Constitutionally protected hate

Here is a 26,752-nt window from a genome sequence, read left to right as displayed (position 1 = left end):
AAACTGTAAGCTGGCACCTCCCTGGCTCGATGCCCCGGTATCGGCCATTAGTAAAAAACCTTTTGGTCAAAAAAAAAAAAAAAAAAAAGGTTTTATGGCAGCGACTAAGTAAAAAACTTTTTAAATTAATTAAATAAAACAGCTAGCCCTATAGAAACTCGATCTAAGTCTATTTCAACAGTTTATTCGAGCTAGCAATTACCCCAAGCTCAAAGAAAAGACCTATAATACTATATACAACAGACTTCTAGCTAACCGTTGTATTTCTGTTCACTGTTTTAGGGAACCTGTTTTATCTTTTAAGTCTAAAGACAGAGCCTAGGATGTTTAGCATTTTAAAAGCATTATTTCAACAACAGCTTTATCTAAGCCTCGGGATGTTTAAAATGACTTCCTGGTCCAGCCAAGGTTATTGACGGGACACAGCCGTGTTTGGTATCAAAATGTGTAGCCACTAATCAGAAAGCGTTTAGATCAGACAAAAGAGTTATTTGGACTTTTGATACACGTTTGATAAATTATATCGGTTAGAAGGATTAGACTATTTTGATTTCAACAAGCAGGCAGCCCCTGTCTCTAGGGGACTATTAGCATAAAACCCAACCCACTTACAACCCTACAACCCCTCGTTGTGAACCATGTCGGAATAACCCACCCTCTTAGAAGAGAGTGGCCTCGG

Recently, Ruth Malhorta of Georgia Tech took the University’s administration to court on grounds that its’ policies requiring tolerance of homosexuality prevent her from freely expressing her religious beliefs. Malhotra, a senior at Georgia Tech and president of the College Republicans on campus, believes that banning hate speech and requiring diversity-training programs violates the religious free exercise clause of the first amendment. Malhorta is not alone in her struggles; the movement has been backed by a group of judges and lawyers, appropriately named the Christian Legal Society, which seeks to overturn tolerance policies in court. Interestingly, Malhorta in particular is notorious for controversial demonstrations of intolerance. In the fall term of 2004, she wrote a letter to the gay/lesbian rights activist group Pride Alliance, citing the gay rights movement as a “sex club… that can’t even manage to be tasteful.” She accused openly homosexual people as putting the campus under “a constant barrage of homosexuality,” and asked that the group knock off its political propaganda if it expected to be tolerated. While an ACLU spokesman accused the Christian movement as trying to “develop a persecution complex,” the university added that it has encouraged open debate of the issue as long as the demonstrations do not encourage violence or harass anyone. At issue here, is how central hate speech against homosexuals is to the Evangelical Christian faith, versus how compelling the state’s interest is in preventing discrimination? Even though the Christian faith does not believe that homosexuality is morally right, the deliberately hateful letter written to the Pride Alliance will not advance her in the eyes of God. What happened to “love thy neighbor?” While the Christian movement claims that they only want to “model a virtuous lifestyle,” it operates on the false assumption that its view of a “virtuous lifestyle” is the only view, or the most pertinent. Meanwhile, the Pride Alliance (and the homosexual rights movement in general) wants only protection from discrimination and intolerance. Unfortunately, this has only been deployed through vehicles of harassment and violence. The US, and by extension any publicly funded institution, has a responsibility to promote tolerance, equality and moreover national unity, liberal principles upon which our country was founded. Similarly, the Constitution’s first amendment gives the state an obligation to protect the free-exercise of religious beliefs. As a result, despite the fact that Christians are the largest interest group in the US, religious or otherwise, as well as possessing one of the largest interest group bankrolls in America, the religious free-exercise clause still applies to them. However, offering a constitutional right meant to protect religious groups from having their view of a “virtuous lifestyle” protected, doesn’t necessitate exercising that right when it impedes on a fellow citizen’s lifestyle choice. The message is not that we should have a completely secular publicsphere, like in France where no expressions of religious belief are allowed in school and in public workplaces. Georgia Tech has taken a common stance among public institutions in America, to allow open debate so long as no one is harmed or harassed. Though it is unclear where the university will draw the line on what constitutes harassment, Malhotra’s case did not need such analysis as her letters and previous demonstrations were clearly hateful. The Christian group does support anti-discrimination laws protecting gender and racial equality, but homosexuality is a different case because it is seen as a lifestyle choice, rather than a genetic characteristic. While this infuriates groups like the Pride Alliance, who do not believe homosexuality is a choice at all, the question of choice, genetics or sociological influence do not matter. The constitution equips every citizen with the right to pursue his or her own conception of a morally good life Ruth’s case, that God requires her to speak out hatefully against homosexuals, is weak in terms of constitutional law, and in my opinion, weak in the eyes of God. Ruth, and more generally the Christian Civil Rights Movement, needs to understand that in order to have any credibility when framing a movement a “civil rights movement,” one must not only demonstrate civility with the manner in which one voices complaints, but must have policy prescriptions that provide for civic utility. By framing a movement that Ruth Malhotra claims is a “Civil Rights Movement,” the Christian community has damaged its own credibility. What is worse, they have taken the religious free exercise clause, meant mainly to protect minority religions from the scrutiny of the majority, and manipulated it in order to promote the intolerant agenda of the largest interest group in the US, at the expense of a peaceful minority group, that merely wants a constitutionally protected rights: tolerance and equality.